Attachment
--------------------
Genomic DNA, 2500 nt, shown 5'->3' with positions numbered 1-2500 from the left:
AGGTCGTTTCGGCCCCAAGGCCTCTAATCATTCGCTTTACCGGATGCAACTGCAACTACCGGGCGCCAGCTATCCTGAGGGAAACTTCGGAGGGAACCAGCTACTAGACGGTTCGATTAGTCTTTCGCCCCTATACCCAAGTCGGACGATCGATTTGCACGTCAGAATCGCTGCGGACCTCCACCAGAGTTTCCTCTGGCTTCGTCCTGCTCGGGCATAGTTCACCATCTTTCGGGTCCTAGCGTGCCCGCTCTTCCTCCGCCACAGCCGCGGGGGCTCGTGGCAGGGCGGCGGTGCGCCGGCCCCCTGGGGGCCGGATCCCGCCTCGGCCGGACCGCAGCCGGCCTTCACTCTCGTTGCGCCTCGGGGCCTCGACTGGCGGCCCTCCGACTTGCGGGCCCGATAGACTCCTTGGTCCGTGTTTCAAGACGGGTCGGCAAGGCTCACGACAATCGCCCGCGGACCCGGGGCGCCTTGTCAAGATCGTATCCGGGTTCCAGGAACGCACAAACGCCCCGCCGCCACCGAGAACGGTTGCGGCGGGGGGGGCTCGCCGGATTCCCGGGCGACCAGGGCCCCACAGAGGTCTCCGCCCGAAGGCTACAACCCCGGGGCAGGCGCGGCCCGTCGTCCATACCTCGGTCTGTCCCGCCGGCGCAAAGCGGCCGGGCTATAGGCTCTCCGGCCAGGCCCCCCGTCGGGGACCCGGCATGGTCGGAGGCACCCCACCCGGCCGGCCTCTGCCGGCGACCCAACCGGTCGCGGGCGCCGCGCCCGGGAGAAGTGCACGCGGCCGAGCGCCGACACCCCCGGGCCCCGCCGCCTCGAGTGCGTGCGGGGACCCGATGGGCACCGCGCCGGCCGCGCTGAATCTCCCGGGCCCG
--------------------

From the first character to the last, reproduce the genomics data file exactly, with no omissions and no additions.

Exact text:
Genomic DNA, 2500 nt, shown 5'->3' with positions numbered 1-2500 from the left:
AGGTCGTTTCGGCCCCAAGGCCTCTAATCATTCGCTTTACCGGATGCAACTGCAACTACCGGGCGCCAGCTATCCTGAGGGAAACTTCGGAGGGAACCAGCTACTAGACGGTTCGATTAGTCTTTCGCCCCTATACCCAAGTCGGACGATCGATTTGCACGTCAGAATCGCTGCGGACCTCCACCAGAGTTTCCTCTGGCTTCGTCCTGCTCGGGCATAGTTCACCATCTTTCGGGTCCTAGCGTGCCCGCTCTTCCTCCGCCACAGCCGCGGGGGCTCGTGGCAGGGCGGCGGTGCGCCGGCCCCCTGGGGGCCGGATCCCGCCTCGGCCGGACCGCAGCCGGCCTTCACTCTCGTTGCGCCTCGGGGCCTCGACTGGCGGCCCTCCGACTTGCGGGCCCGATAGACTCCTTGGTCCGTGTTTCAAGACGGGTCGGCAAGGCTCACGACAATCGCCCGCGGACCCGGGGCGCCTTGTCAAGATCGTATCCGGGTTCCAGGAACGCACAAACGCCCCGCCGCCACCGAGAACGGTTGCGGCGGGGGGGGCTCGCCGGATTCCCGGGCGACCAGGGCCCCACAGAGGTCTCCGCCCGAAGGCTACAACCCCGGGGCAGGCGCGGCCCGTCGTCCATACCTCGGTCTGTCCCGCCGGCGCAAAGCGGCCGGGCTATAGGCTCTCCGGCCAGGCCCCCCGTCGGGGACCCGGCATGGTCGGAGGCACCCCACCCGGCCGGCCTCTGCCGGCGACCCAACCGGTCGCGGGCGCCGCGCCCGGGAGAAGTGCACGCGGCCGAGCGCCGACACCCCCGGGCCCCGCCGCCTCGAGTGCGTGCGGGGACCCGATGGGCACCGCGCCGGCCGCGCTGAATCTCCCGGGCCCG